The popularity of the FMEA method has grown over the years and has been able to become an important part of many development processes, especially in the automotive industry. The reason for this was that the method was able to demonstrate its usefulness and effectiveness, despite criticism. Be that as it may, it is during the application of the FMEA method that one can often hear a cry like “Oh, no”, when it becomes clear that the consequences of a failure of one or another component are very serious, and, most importantly, before that they remained unnoticed. If the problem is serious enough, corrective action is recorded. The design is improved to detect, avoid or control the problem.

Application in various industries

Several variants of the FMEA technique are used in various industries. In particular, FMEA is used to identify the hazards that need to be considered during the design of petrochemical plants. This technique fits well with another well-known technique, the Hazard and Operability Study (HAZOP). In fact, both techniques are practically the same, and are variations of the lists of system components in tabular form. The main difference between FMEA and HAZOP is that HAZOP uses keywords to help employees identify abnormalities, while FMEA is based on known types of equipment failure.

FMEA is an inductive (forward logic) failure analysis method. It is a key challenge in reliability, safety and quality engineering. Successful FMEA analysis can help identify potential failure modes based on experience with similar products and processes, or from the general physics of failure logic. FMEA is widely used in manufacturing industries at various stages of the product life cycle.

There are four main types of FMEA analysis: System FMEA, Design FMEA, Process FMEA, and Equipment FMEA.

Stages of FMEA analysis

A specially trained team is assembled and the object of research is determined. If it is a complex, composite structure, then the boundaries within which the analysis is carried out are clearly delineated.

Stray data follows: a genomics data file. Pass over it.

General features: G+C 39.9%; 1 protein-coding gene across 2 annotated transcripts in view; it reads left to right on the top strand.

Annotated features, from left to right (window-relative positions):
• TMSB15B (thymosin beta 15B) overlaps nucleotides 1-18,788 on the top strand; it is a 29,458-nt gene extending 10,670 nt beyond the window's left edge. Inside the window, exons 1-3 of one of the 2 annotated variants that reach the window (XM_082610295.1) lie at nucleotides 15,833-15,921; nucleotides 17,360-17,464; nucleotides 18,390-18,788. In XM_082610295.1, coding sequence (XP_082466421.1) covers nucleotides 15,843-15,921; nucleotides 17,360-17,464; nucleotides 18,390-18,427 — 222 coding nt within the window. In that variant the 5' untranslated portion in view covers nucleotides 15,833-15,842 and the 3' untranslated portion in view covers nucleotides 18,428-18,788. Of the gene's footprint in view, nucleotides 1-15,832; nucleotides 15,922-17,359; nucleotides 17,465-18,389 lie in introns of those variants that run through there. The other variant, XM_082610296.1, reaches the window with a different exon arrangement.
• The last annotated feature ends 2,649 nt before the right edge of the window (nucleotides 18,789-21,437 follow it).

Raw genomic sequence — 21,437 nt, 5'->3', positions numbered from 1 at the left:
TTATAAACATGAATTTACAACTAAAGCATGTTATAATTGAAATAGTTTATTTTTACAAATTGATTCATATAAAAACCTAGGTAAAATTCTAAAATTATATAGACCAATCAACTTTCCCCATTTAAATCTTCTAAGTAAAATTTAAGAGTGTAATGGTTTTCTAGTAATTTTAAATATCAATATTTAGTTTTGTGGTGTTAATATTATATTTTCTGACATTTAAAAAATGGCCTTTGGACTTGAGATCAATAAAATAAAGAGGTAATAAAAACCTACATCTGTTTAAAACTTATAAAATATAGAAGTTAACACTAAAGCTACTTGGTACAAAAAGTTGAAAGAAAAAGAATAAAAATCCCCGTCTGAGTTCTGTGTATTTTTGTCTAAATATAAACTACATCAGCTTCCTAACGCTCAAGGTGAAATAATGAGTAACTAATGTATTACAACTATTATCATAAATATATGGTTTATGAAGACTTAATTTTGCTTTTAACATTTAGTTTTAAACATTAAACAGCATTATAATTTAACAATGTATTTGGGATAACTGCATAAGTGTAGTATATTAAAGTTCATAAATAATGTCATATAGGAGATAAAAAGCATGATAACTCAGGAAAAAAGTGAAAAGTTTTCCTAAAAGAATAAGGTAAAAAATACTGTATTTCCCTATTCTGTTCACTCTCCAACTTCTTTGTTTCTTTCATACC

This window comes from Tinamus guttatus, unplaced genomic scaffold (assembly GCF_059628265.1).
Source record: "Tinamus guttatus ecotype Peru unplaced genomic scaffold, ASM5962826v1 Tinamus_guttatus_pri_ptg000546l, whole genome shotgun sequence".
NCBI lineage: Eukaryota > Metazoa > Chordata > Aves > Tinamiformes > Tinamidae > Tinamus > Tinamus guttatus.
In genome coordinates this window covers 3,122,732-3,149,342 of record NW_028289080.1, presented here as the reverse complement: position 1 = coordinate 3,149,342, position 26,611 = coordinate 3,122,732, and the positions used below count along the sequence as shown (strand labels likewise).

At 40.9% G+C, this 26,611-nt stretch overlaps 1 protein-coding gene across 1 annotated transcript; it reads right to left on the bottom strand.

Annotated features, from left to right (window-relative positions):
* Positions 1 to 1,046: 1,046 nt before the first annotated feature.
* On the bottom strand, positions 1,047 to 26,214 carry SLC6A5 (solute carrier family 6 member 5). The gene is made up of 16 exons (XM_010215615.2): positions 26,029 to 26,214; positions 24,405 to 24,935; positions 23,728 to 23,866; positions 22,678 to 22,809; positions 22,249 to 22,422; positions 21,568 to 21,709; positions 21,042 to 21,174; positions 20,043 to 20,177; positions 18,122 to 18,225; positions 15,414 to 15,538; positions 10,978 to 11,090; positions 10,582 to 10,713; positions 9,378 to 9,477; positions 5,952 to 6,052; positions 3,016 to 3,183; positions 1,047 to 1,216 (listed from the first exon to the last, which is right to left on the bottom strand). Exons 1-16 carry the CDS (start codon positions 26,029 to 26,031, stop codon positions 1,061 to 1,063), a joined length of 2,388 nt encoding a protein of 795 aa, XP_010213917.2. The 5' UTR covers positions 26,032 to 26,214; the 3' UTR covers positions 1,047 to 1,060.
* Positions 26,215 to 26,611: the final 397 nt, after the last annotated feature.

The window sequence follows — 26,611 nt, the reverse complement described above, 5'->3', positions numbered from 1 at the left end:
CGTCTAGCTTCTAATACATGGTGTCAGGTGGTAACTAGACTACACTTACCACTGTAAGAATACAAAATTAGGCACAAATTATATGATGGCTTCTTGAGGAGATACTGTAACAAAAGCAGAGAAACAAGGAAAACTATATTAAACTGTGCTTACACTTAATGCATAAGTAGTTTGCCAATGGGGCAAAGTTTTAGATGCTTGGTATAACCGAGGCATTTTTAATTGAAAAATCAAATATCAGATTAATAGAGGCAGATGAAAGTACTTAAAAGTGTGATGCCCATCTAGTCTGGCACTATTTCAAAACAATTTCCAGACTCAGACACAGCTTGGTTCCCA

1.A list of those elements of the process, system, structure that can lead to failures is compiled.

2. For the objects selected at the previous stage, potential variants of serious inconsistencies are analyzed.

The consequences of each of the defects listed in the previous paragraph are calculated on a ten-point scale of significance (SEV).

3. Possible reasons for these failures are determined. An assessment of the likelihood of their occurrence on a ten-point scale (OCC) is assigned.

4. The existing control methods are established, which are designed to prevent the occurrence of causes leading to defects. On a ten-point scale, a detection rating (DET) is formed, which assesses the ability to detect errors.

5. The priority risk number (RPN, RPN) is calculated, which is obtained by multiplying three numbers: SEV, OCC, DET.

6. The actions are determined that are designed to reduce the severity of the most serious defects in terms of the identified ranking, reduce the likelihood of their causes, and strengthen control measures for detection. A list of those responsible from the team for the implementation of the described measures is formed.

7. After applying these actions, all numerical indicators are recalculated. Results and work efficiency are evaluated.

FMEA systems are used to analyze systems and subsystems in the early stages, conceptual and design. It focuses on the types of potential failures associated with system functions caused by the design. Design FMEA is used to analyze products before they go into production. Process FMEA is used to analyze manufacturing processes. The equipment FMEA addresses the failure modes of equipment when used in a process.

The effectiveness of FMEA lies in the fact that, thanks to the efforts at the initial stage, it is possible to achieve real improvements in quality at all stages of the product life cycle. In addition, the elimination of possible defects can significantly reduce the number of revisions, as well as reduce the risks of consequences.